Published July 26, 2010

WORDSLINGER’S NOTE: This series features reviews of some of my favorite films, many of which – while not forgotten – have been out of the mainstream so long, they’ve been neglected.  If I can introduce someone to a great film they’ve never seen before my work will not be in vain.

In 1979, three years before director and screenwriter Nicholas Meyer saved the Star Trek franchise with his masterful second film incarnation, The Wrath of Khan, and five years after his debut novel, The Seven-Per-Cent Solution (where Sherlock Holmes meets Sigmund Freud), he made his directorial debut with a nifty little time travel thriller called Time After Time. Meyer also wrote the screenplay, based on a novel by Karl Alexander and a story by Steve Hayes.
Time After Time DVD
The story posits that British science fiction author H.G. Wells (The Time Machine, The Island of Doctor Moreau, The Invisible Man, The War of the Worlds) actually created a real and functioning time machine, and intended to use it to visit what he believed would be a Utopian future. Before he can do so, however, the machine is stolen by one of Wells’ distinguished colleagues who turns out to be Jack the Ripper. When the machine returns to its place of origin, 1893, Wells pursues this deadly enemy into 1979 San Francisco.

The story isn’t much more complicated than that. While such a magical mix of reality, fantasy, and fish-out-of-water shenanigans is, of course, a great deal of fun, where this picture really shines is in the performances of its three leads. Malcolm McDowell is excellent as H.G. Wells, and one gets the idea that he is relishing the opportunity to play anything other than a villain. His “Herbert” Wells is sweet, smart, and a bit befuddled by the 20th century, never more so than when he meets Amy Robbins (Mary Steenburgen), a liberated currency exchange manager. The love story between this mismatched couple is quite touching and believable probably because McDowell and Steenburgen were actually falling in love on the set (they married in 1980, had two children, and later divorced in 1990). British actor David Warner portrays Jack the Ripper with the same gravitas and intensity that he has brought to many of his other roles (The Omen, The Island, Tron, Star Trek VI, Titanic, etc ).

Malcolm McDowell
Since this was his first directorial effort, director Meyer stumbles a bit while staging crowd scenes and other complicated plot devices. Also, after 30+ years, some of the special effects no longer hold up. And yet this story is so winning, and the performances so charming, one can easily overlook these quibbles. Meyer chronicles the making of this movie in his very entertaining memoir The View From the Bridge – Memories of Star Trek and a Life in Hollywood (highly recommended). Time After Time also received its first DVD release in the fall of 2008. While there isn’t a whole lot of bonus content on the disc, it is nice to be able to see this film in its original 2.35:1 anamorphic widescreen aspect ratio. There is also an entertaining commentary by Meyer and McDowell.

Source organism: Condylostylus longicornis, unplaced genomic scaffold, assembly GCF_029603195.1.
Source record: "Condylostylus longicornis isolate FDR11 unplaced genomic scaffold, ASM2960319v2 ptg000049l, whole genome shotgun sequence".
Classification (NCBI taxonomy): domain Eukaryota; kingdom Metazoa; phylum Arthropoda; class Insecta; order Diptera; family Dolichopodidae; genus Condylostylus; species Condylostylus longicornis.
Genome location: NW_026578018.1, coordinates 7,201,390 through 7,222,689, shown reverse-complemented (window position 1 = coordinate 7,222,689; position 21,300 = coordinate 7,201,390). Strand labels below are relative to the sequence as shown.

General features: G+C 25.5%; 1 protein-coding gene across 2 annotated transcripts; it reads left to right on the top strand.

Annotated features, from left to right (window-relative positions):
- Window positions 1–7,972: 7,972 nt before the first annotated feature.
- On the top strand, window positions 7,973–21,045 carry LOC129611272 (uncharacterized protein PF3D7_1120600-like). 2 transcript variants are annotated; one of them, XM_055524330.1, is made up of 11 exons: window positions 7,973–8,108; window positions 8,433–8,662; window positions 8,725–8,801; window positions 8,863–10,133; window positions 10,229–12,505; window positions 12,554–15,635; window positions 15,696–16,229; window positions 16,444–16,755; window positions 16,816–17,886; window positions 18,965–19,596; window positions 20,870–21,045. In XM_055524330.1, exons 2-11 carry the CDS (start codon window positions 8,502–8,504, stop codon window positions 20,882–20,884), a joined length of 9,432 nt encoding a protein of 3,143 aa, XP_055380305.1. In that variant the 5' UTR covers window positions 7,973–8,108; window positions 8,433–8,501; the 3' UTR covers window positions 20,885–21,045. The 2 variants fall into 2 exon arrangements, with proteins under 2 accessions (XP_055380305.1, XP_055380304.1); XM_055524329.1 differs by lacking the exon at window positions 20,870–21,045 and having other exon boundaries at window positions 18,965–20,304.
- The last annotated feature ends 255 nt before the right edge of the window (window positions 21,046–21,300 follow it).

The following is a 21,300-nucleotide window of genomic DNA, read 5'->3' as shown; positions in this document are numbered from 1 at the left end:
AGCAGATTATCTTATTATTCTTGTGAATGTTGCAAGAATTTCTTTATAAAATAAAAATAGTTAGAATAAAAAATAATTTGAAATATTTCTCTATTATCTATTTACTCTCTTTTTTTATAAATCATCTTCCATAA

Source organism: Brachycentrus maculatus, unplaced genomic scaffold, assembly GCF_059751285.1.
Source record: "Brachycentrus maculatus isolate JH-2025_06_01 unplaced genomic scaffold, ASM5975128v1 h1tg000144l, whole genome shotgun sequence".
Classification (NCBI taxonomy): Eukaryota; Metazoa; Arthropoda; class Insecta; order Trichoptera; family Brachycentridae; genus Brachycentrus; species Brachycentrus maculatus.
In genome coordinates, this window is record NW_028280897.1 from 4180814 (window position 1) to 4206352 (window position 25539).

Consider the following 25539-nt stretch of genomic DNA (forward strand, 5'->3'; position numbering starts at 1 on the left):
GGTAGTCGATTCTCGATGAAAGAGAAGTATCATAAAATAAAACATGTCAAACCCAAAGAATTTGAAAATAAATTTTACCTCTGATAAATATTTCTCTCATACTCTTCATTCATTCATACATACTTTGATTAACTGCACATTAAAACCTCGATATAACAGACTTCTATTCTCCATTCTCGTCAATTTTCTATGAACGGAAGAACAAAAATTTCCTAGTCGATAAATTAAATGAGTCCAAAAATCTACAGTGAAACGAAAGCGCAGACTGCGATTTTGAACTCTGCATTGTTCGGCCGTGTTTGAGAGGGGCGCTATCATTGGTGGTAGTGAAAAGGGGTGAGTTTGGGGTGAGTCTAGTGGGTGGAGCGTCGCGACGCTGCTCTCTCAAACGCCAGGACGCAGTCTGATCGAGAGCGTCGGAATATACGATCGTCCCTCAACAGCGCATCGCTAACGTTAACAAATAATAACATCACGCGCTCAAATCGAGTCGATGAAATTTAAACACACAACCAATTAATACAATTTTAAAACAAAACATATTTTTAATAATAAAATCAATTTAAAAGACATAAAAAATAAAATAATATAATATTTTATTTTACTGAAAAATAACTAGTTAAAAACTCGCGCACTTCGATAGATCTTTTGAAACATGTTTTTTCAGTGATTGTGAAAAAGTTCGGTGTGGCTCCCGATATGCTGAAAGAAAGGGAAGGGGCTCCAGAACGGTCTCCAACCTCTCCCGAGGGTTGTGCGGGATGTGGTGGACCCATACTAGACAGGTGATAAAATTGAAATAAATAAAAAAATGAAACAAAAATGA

On a side note, there is some weird synchronicity going on with this film. Meyer, McDowell, and Warner all had Star Trek in their future, but didn’t know it. Meyer, who in addition to directing Star Trek’s II and VI, cowrote Star Trek IV, which also involved time travel in modern day San Francisco. Steenburgen would also find herself in another time travel romance when she met Doc Brown (Christopher Lloyd, another Star Trek vet) in Back to the Future III. I don’t know what it all means, but I do find it of interest.

The original theatrical trailer is posted below – unfortunately, it is one of those trailers edited by a moron who didn’t know what the film was supposed to be about. It gives away too much, features too much slapstick, and damn near spoils the ending. Watch if you dare, but don’t say I didn’t warn you.

While not a perfect film, Time After Time is a little gem whose charms far outweigh its flaws – connoisseurs of time travel stories will love this Forgotten Classic. Seek it out.